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*Astron. Astrophys. 333, 1100-1106 (1998)*
## 4. Spherical harmonic expansions of *w* and
Adopting the standard PN gauge expressed by Eq. (12),
Eqs. (17), (21) and (22) determine the expression of the 1PN
potential in terms of time-slowly-changing multipole moments
,
and , which are the Cartesian STF multipole
moments. The next step is to find their relation with spherical
harmonic coefficients. In Eqs. (21) and (22),
is an explicit factor in the expressions of
*w* and . This means that *w* and
can certainly be expanded in terms of spherical
harmonics. Comparing the expressions of *w* and
in terms of the spherical harmonics with those
in terms of the Cartesian multipole moments, we can immediately get
the corresponding relations between the Cartesian multipole moments
and the spherical harmonic coefficients.
The spherical harmonics expansions corresponding to Eqs. (21)
and (22) can be written as
and
The introduction of a factor in
Eq. (24) is to make coefficients and
dimensionless. In Eqs. (23) and (24),
and are the longitude
and latitude of a field point relating to
respectively, *M* is the BD mass of the Earth,
is the equatorial radius of the Earth. After
taking the 1PN barycenter of the Earth as the origin of spatial
coordinates, i.e. , , all
the terms of in Eqs. (21) and (23),
in Eqs. (22) and (24) will vanish.
Comparing Eq. (21) with Eq. (23), we can determine
and in terms of
, the result is identical with that of Hartmann
et al. (1994). e.g., , we have
Now we can find that, under the standard PN gauge Eq. (12),
the expansion of the 1PN scalar potential in terms of the Cartesian
STF multipole moments or the spherical harmonics is formally similar
to that of the Newtonian potential in classical mechanics. As an
astronomical constant, the Earth dynamical form-factor
under the standard PN gauge can be completely
determined by the BD mass *M*, the equatorial radius
and the projection of mass quadrupole moment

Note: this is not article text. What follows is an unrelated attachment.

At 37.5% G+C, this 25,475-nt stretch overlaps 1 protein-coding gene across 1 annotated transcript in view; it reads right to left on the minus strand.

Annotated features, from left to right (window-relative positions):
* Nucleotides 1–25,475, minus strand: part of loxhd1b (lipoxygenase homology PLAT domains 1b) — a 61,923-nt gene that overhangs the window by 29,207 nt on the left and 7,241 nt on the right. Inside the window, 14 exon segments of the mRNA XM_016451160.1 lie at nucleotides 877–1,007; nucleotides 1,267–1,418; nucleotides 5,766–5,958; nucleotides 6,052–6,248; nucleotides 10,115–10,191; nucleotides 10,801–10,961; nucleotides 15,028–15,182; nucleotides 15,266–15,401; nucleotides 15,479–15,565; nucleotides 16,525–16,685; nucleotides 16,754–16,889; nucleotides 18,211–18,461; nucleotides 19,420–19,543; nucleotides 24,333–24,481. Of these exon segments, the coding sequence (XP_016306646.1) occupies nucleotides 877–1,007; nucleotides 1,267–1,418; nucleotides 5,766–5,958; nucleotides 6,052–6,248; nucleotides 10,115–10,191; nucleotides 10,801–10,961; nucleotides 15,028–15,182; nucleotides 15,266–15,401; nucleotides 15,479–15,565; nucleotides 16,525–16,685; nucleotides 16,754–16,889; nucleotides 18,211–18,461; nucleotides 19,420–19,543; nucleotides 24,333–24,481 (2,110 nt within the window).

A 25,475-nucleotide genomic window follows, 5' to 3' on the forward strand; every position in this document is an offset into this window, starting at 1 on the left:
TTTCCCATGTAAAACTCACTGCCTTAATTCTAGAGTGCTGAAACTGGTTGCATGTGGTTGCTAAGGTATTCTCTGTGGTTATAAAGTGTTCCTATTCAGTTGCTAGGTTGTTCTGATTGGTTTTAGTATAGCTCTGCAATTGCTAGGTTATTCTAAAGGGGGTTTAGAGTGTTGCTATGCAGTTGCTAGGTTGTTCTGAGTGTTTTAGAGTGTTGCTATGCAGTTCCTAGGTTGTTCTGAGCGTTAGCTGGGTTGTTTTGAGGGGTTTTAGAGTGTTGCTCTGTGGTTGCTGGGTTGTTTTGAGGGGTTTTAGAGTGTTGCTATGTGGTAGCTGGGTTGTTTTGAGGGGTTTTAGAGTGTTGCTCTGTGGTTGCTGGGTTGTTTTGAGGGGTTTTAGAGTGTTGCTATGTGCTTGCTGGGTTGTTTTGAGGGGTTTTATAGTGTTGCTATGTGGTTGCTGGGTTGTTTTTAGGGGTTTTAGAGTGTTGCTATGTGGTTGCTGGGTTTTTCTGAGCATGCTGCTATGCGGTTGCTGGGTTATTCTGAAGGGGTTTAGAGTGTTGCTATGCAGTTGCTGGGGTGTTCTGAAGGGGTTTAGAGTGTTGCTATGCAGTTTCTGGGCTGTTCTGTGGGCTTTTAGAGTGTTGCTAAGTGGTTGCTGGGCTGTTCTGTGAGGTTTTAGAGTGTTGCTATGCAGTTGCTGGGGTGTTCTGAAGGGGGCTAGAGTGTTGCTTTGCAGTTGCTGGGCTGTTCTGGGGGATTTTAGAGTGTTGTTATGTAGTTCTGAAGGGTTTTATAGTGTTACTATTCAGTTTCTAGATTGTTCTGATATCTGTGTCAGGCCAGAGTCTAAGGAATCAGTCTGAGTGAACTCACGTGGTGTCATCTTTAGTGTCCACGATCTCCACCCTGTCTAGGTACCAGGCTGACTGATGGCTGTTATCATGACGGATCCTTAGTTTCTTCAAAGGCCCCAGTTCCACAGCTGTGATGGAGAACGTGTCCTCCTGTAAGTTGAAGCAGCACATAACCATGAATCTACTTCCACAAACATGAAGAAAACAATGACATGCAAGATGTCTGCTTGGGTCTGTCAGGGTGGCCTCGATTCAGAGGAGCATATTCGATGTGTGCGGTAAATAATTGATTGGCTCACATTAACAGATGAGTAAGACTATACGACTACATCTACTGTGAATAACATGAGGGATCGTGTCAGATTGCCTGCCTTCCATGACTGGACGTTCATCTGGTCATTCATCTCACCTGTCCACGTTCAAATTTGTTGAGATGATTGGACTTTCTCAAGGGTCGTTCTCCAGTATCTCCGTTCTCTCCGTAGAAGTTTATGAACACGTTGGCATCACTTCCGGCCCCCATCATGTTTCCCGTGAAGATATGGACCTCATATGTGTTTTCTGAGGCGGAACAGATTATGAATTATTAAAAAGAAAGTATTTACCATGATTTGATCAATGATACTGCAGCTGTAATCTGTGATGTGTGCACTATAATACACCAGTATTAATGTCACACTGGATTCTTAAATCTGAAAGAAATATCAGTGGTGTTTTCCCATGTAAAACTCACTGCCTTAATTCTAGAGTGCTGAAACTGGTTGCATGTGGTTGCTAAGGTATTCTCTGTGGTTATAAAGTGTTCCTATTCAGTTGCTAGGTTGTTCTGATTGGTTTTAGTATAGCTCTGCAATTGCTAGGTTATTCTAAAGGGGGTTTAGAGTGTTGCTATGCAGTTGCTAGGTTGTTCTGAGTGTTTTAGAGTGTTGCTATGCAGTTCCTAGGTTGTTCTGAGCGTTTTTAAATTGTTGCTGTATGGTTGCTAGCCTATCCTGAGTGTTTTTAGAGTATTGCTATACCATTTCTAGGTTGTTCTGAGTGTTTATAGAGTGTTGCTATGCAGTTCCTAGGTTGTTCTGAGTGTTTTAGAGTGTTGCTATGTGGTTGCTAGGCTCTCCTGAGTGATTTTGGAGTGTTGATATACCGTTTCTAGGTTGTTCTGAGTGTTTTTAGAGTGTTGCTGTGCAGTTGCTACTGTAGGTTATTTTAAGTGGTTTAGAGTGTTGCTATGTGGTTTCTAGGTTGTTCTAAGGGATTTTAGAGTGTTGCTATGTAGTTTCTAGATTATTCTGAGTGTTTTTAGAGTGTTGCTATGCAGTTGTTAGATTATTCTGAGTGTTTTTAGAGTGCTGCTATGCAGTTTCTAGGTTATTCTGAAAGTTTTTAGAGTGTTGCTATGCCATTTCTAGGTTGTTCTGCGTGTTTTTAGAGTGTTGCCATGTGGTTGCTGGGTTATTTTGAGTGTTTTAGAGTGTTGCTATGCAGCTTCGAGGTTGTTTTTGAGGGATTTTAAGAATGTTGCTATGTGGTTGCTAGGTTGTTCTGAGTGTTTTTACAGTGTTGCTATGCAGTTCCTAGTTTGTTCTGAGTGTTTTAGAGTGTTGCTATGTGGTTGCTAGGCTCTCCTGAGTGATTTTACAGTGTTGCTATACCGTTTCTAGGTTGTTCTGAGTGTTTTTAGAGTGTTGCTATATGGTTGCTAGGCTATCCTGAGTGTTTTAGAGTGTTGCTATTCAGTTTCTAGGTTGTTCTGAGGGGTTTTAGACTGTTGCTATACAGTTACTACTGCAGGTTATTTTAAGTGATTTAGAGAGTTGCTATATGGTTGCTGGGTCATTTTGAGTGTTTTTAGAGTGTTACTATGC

(which equals ) of the
Earth. The 1PN is generally non-unique but
gauge-dependent. This conclusion is the same as that of Brumberg et
al. (1996). So the adopted gauge connected with the 1PN
should be explicitly indicated. The first
equation in Eq. (25) provides the simplest definition of the 1PN
. That results from the choice of the standard PN
gauge. Actually, it is necessary to choose the standard PN gauge in
the spherical harmonics expansion of the 1PN scalar potential,
otherwise the spherical harmonic coefficients
and will depend on *r* because the 1PN
scalar potential does not satisfy the Poisson equation. In other
words, the 1PN scalar potential is exactly the solution of the Poisson
equation under the standard PN gauge.
Eqs. (22) and (24) show that the expansion of the vector
potential is much more complicated than that of the scalar potential.
For the vector potential, three sets of expansion coefficients
( and ,
) are needed. Comparing Eq. (22) with
Eq. (24), they are determined in terms of ,
and . Therefore,
and depend on the radius
*r*. The reason is that the 1PN vector potential does not follow
the Poisson equation under the standard PN gauge.
As a useful example, here we give the expressions of the
coefficients and of the
lowest order ()
In many practical problems, it is usually accurate enough to
consider only the largest one of the 1PN terms in the gravitational
field of the Earth, i.e. the 1PN term generated by the mass of the
Earth. In this case the 1PN vector potential is completely negligible.
When a higher accuracy is needed, it would be enough to consider the
1PN terms generated by the mass, mass quadrupole moment and spin of
the Earth. In this case, the right-hand side of Eq. (24) only
contains the terms of and
. Generally speaking, if we set up the model of
the 1PN gravitational field of the Earth, the vector potential should
certainly be taken into account. Only a few terms in Eq. (24)
need to be retained, the terms with large values of *l* are
actually negligible. In other words, for a practical model of the
gravitational field, the expressions of the scalar and vector
potentials must be truncated at some value of *l*, which is
determined according to the practical accuracy of observation.
© European Southern Observatory (ESO) 1998
Online publication: April 28, 1998
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